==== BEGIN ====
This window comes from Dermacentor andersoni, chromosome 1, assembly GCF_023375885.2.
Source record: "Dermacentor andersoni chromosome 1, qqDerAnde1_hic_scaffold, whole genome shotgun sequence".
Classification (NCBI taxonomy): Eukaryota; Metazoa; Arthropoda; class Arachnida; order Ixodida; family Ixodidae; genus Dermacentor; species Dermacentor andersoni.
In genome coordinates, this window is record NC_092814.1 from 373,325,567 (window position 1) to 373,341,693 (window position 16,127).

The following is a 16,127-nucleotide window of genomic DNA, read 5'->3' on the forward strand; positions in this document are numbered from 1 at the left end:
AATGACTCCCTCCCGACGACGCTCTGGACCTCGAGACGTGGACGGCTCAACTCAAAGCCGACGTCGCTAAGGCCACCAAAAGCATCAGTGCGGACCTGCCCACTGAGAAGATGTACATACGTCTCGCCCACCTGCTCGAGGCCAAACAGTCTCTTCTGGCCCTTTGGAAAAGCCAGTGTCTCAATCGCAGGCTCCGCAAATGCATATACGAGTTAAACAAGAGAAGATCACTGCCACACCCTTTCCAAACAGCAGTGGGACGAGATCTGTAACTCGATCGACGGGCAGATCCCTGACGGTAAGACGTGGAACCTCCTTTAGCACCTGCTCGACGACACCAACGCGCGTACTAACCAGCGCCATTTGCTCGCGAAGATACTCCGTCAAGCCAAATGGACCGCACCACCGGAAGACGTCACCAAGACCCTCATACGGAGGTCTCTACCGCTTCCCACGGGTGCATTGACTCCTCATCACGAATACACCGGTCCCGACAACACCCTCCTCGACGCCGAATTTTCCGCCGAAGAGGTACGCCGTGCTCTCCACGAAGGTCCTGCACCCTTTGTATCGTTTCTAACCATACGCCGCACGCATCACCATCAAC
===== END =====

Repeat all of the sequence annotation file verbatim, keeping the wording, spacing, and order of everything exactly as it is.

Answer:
This window comes from Dermacentor andersoni, chromosome 1, assembly GCF_023375885.2.
Source record: "Dermacentor andersoni chromosome 1, qqDerAnde1_hic_scaffold, whole genome shotgun sequence".
Classification (NCBI taxonomy): Eukaryota; Metazoa; Arthropoda; class Arachnida; order Ixodida; family Ixodidae; genus Dermacentor; species Dermacentor andersoni.
In genome coordinates, this window is record NC_092814.1 from 373,325,567 (window position 1) to 373,341,693 (window position 16,127).

The following is a 16,127-nucleotide window of genomic DNA, read 5'->3' on the forward strand; positions in this document are numbered from 1 at the left end:
AATGACTCCCTCCCGACGACGCTCTGGACCTCGAGACGTGGACGGCTCAACTCAAAGCCGACGTCGCTAAGGCCACCAAAAGCATCAGTGCGGACCTGCCCACTGAGAAGATGTACATACGTCTCGCCCACCTGCTCGAGGCCAAACAGTCTCTTCTGGCCCTTTGGAAAAGCCAGTGTCTCAATCGCAGGCTCCGCAAATGCATATACGAGTTAAACAAGAGAAGATCACTGCCACACCCTTTCCAAACAGCAGTGGGACGAGATCTGTAACTCGATCGACGGGCAGATCCCTGACGGTAAGACGTGGAACCTCCTTTAGCACCTGCTCGACGACACCAACGCGCGTACTAACCAGCGCCATTTGCTCGCGAAGATACTCCGTCAAGCCAAATGGACCGCACCACCGGAAGACGTCACCAAGACCCTCATACGGAGGTCTCTACCGCTTCCCACGGGTGCATTGACTCCTCATCACGAATACACCGGTCCCGACAACACCCTCCTCGACGCCGAATTTTCCGCCGAAGAGGTACGCCGTGCTCTCCACGAAGGTCCTGCACCCTTTGTATCGTTTCTAACCATACGCCGCACGCATCACCATCAAC